“We saw that we had to reconsider or die.”

(12&12 p.30)

I arrived at the ego-deflating admission that I couldn’t stay sober doing it my way. I limited my recovery to just going to meetings. It wasn’t enough to get well. Eventually, I received the Gift ODesperation (an acronym for GOD) and became teachable. I started to get more honest. One passage from the chapter on Step One in the 12&12 suddenly resonated with me.

……….”Then, and only then, do we become as open-minded to conviction and willing to listen as the dying can be”

(12&12 p.24)

Getting an agnostic-friendly sponsor

When all my “scorecards read zero” (12&12 p.29), I got myself a sponsor. He told me that if I didn’t believe in God, I could make AA itself my higher power. (See page 27 in the 12&12.)

From that day forward, AA, my sponsor’s suggestions, and the twelve steps became powers greater than me. My sponsor’s initial suggestion was to read the first 164 pages of the Big Book. Whenever I got to the “God” word, I replaced it with Group Of Drunks (Acronym for GOD). He assured me that I could stay happily sober using AA itself as a higher power.

Through no personal virtue, I gradually became well acquainted with the literature. To my great surprise, I began to see myself on every page. I realized that, in the doctor’s opinion, Dr Silkworth had a deep understanding of the destructive power of alcoholism.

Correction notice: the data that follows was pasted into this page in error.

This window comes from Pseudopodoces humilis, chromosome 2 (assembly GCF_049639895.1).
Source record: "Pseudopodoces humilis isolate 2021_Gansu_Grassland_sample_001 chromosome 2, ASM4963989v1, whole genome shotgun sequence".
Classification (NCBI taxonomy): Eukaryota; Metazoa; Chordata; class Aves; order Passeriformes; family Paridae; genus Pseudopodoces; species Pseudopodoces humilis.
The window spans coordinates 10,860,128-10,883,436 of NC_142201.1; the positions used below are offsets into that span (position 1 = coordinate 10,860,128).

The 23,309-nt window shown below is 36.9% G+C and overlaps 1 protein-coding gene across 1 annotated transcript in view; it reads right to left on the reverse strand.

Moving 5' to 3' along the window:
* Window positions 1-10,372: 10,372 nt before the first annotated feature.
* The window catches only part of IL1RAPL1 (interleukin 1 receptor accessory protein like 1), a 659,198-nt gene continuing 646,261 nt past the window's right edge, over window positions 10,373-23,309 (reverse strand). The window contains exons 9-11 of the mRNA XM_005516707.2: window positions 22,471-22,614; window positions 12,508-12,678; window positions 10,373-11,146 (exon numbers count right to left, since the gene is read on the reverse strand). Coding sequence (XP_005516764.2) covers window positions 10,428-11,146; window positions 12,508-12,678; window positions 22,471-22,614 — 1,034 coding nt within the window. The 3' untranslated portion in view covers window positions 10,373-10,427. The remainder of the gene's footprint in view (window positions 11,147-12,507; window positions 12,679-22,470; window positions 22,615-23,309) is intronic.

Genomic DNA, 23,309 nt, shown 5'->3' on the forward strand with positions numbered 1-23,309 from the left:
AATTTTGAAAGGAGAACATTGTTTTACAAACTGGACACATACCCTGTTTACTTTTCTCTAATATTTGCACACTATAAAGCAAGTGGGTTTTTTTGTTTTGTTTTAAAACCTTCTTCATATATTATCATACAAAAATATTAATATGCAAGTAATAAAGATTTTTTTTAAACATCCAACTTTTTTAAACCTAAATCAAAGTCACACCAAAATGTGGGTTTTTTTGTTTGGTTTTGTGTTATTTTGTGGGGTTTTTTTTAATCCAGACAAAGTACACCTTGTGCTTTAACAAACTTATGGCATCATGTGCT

The Doctor’s Opinion: a great source of information

It’s incredible how open-minded I became after receiving the Gift ODesperation. In my early years, I often used to hear people say at meetings that “there are no musts” in AA. The Twelve Steps are offered only as suggestions.

“Here are steps we took which are ‘suggested’ as a program of recovery.”

(BB p. 59)

For a serial relapser like me, the idea that I could get by without taking any suggestions set me on a path of serial relapse. My sponsor lovingly pointed out that “must” is mentioned six times in The Doctor’s Opinion alone. In The Big Book and 12&12, it appears a staggering 138 times!

Please see

He also pointed me to the following sentence:

“…the only effort necessary being that required to follow a few simple rules.” 

(BB p. XXIX)